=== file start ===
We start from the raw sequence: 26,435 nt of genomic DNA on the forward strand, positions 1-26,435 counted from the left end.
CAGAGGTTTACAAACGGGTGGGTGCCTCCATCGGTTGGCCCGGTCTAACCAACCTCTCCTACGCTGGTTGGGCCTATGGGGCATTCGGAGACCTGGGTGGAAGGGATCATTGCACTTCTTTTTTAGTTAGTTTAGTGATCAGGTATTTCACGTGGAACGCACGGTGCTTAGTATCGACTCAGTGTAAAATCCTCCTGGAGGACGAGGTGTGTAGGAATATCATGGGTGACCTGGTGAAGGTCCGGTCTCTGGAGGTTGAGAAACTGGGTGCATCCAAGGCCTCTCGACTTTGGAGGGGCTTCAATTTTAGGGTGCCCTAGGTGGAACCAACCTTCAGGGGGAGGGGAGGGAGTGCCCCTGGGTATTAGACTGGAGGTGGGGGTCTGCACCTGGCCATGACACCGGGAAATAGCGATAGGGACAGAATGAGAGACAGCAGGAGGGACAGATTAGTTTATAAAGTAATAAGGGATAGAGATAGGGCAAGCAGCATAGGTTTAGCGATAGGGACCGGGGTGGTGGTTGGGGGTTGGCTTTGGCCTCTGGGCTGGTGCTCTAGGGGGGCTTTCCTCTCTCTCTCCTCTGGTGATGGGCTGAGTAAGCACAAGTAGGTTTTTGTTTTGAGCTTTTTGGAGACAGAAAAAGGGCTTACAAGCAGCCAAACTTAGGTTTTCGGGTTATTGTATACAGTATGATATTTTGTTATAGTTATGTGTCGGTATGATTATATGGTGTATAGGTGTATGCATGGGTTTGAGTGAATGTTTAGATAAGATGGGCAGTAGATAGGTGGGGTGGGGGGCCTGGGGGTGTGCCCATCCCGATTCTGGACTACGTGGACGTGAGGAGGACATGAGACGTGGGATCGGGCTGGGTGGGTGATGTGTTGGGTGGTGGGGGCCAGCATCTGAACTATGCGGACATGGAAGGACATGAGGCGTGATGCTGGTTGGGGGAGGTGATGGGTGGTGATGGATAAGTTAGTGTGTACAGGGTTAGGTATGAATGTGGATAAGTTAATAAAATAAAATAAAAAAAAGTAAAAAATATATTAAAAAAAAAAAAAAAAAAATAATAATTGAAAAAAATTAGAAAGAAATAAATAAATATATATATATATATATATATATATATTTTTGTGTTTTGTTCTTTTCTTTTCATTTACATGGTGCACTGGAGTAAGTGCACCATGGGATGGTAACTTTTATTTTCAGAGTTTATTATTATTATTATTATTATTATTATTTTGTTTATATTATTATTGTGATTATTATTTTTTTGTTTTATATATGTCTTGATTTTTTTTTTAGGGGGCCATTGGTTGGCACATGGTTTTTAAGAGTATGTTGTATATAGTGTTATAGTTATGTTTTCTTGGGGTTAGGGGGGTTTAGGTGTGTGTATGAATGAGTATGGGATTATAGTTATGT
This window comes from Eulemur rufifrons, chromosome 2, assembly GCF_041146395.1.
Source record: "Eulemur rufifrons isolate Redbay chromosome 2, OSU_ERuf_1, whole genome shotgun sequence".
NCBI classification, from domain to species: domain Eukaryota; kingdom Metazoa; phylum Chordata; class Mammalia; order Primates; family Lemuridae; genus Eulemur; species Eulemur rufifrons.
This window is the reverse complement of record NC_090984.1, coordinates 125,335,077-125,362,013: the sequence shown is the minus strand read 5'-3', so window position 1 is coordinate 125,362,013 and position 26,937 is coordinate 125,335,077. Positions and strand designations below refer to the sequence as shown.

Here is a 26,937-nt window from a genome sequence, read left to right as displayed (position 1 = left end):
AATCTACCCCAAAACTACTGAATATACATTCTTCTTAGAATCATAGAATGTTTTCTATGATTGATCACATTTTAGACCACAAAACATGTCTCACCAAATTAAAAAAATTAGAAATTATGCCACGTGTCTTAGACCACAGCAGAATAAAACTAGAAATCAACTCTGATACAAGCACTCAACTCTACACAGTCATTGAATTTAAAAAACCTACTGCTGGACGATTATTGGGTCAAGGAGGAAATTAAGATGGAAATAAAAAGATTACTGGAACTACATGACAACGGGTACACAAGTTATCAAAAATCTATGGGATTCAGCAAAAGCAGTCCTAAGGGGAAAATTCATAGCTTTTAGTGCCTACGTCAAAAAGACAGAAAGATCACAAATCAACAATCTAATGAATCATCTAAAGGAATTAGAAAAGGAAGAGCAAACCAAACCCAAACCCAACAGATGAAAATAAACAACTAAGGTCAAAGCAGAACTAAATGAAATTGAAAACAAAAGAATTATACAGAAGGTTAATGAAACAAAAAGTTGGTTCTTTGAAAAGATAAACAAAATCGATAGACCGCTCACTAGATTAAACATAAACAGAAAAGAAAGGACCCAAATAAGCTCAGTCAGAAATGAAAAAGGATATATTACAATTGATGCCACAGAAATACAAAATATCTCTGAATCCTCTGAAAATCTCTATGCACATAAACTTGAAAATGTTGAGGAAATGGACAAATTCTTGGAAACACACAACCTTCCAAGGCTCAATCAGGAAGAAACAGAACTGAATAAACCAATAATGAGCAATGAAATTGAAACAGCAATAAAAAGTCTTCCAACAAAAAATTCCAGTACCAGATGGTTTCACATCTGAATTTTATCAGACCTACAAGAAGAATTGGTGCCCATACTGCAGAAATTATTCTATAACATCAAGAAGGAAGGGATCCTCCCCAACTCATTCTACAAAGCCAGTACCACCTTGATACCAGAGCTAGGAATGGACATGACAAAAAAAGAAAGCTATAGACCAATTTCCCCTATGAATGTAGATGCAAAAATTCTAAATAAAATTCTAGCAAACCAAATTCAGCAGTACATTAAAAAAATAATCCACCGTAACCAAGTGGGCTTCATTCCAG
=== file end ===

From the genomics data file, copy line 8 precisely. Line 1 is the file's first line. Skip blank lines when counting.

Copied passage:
AATCTACCCCAAAACTACTGAATATACATTCTTCTTAGAATCATAGAATGTTTTCTATGATTGATCACATTTTAGACCACAAAACATGTCTCACCAAATTAAAAAAATTAGAAATTATGCCACGTGTCTTAGACCACAGCAGAATAAAACTAGAAATCAACTCTGATACAAGCACTCAACTCTACACAGTCATTGAATTTAAAAAACCTACTGCTGGACGATTATTGGGTCAAGGAGGAAATTAAGATGGAAATAAAAAGATTACTGGAACTACATGACAACGGGTACACAAGTTATCAAAAATCTATGGGATTCAGCAAAAGCAGTCCTAAGGGGAAAATTCATAGCTTTTAGTGCCTACGTCAAAAAGACAGAAAGATCACAAATCAACAATCTAATGAATCATCTAAAGGAATTAGAAAAGGAAGAGCAAACCAAACCCAAACCCAACAGATGAAAATAAACAACTAAGGTCAAAGCAGAACTAAATGAAATTGAAAACAAAAGAATTATACAGAAGGTTAATGAAACAAAAAGTTGGTTCTTTGAAAAGATAAACAAAATCGATAGACCGCTCACTAGATTAAACATAAACAGAAAAGAAAGGACCCAAATAAGCTCAGTCAGAAATGAAAAAGGATATATTACAATTGATGCCACAGAAATACAAAATATCTCTGAATCCTCTGAAAATCTCTATGCACATAAACTTGAAAATGTTGAGGAAATGGACAAATTCTTGGAAACACACAACCTTCCAAGGCTCAATCAGGAAGAAACAGAACTGAATAAACCAATAATGAGCAATGAAATTGAAACAGCAATAAAAAGTCTTCCAACAAAAAATTCCAGTACCAGATGGTTTCACATCTGAATTTTATCAGACCTACAAGAAGAATTGGTGCCCATACTGCAGAAATTATTCTATAACATCAAGAAGGAAGGGATCCTCCCCAACTCATTCTACAAAGCCAGTACCACCTTGATACCAGAGCTAGGAATGGACATGACAAAAAAAGAAAGCTATAGACCAATTTCCCCTATGAATGTAGATGCAAAAATTCTAAATAAAATTCTAGCAAACCAAATTCAGCAGTACATTAAAAAAATAATCCACCGTAACCAAGTGGGCTTCATTCCAG